The National Defense Authorization Act (NDAA) for Fiscal Year 2012 was passed by both houses and is now going to be signed into law despite previous announcements that it would be vetoed by President Obama.
The bill requires military treatment for foreign terrorism suspects. Defenders of the bill have pointed to one part of the provisions that say U.S. citizens are "exempted" from the requirement to be detained by the military, but legal scholars note that even though that detention is not required, it is allowed.President Obama had threatened to veto the measure. But after provisions were added that gave him the final say over which suspects stay in military custody, he relented. Those provisions also ensured that the FBI and other law enforcement agencies would still be permitted to investigate and interrogate terrorist suspects. Mueller has called the provisions insufficient, warning that they will create bureaucratic roadblocks in the midst of vital investigations.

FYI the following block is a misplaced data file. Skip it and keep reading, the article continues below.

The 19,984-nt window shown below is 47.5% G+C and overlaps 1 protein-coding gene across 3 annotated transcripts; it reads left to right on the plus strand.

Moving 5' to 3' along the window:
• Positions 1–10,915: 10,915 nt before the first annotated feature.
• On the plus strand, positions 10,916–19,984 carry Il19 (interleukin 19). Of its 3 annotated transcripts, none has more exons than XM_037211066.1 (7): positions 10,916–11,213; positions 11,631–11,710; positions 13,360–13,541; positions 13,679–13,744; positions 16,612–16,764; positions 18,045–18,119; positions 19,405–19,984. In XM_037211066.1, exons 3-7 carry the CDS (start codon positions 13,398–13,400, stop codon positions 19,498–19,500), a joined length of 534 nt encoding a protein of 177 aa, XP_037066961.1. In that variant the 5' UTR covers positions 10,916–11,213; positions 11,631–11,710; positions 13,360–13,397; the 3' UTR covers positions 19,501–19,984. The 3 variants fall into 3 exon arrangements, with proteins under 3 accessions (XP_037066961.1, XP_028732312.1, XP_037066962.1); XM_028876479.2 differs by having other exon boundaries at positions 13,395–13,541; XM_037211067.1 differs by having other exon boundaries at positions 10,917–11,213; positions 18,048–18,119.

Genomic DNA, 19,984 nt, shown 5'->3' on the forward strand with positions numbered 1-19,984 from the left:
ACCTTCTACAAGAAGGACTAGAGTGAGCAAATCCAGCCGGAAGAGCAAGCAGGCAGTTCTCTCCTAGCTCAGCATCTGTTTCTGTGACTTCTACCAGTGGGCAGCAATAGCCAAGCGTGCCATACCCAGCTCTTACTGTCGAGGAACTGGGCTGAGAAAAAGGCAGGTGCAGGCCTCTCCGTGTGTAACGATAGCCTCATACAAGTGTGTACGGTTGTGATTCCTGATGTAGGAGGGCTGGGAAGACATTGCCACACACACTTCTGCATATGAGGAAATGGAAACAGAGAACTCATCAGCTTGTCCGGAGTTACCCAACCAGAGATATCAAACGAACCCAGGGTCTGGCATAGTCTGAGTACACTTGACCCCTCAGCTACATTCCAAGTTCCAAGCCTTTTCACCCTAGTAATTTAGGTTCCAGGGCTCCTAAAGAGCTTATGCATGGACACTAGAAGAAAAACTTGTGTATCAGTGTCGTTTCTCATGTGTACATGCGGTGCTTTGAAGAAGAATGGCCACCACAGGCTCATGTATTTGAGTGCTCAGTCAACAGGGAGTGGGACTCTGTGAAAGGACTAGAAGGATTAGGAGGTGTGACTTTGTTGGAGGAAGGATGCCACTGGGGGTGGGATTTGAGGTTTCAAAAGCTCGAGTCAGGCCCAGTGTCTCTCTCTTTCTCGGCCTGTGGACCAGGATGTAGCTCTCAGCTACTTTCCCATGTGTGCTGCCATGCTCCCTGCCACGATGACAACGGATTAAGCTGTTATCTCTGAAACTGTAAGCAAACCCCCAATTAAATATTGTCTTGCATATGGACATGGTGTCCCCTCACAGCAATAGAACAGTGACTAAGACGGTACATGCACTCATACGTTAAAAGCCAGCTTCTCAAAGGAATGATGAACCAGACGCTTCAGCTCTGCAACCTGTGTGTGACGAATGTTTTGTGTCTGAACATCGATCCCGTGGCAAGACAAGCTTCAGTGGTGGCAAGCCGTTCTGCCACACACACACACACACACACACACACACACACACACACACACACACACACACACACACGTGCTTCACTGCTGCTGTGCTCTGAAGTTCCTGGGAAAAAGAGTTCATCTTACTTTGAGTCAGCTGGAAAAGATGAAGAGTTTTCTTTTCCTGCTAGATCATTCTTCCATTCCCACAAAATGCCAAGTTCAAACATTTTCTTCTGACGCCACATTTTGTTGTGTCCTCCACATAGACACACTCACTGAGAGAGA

The Huffington Post: Indefinite Military Detention Measure Passes On Bill Of Rights Day, December 15, 2011
Citizens who are suspected of joining Al Qaeda are opening themselves up “to imprisonment and death,” Mr. Graham said, adding, “And when they say, ‘I want my lawyer,’ you tell them: ‘Shut up. You don’t get a lawyer. You are an enemy combatant, and we are going to talk to you about why you joined Al Qaeda.’ ”
NY Times (The Loyal Opposition. From the Desk of Andrew Rosenthal): President Obama: Veto the Defense Authorization Act, November 30, 2011
ACLU: Senate Poised to Pass Indefinite Detention Without Charge or Trial, December 1, 2011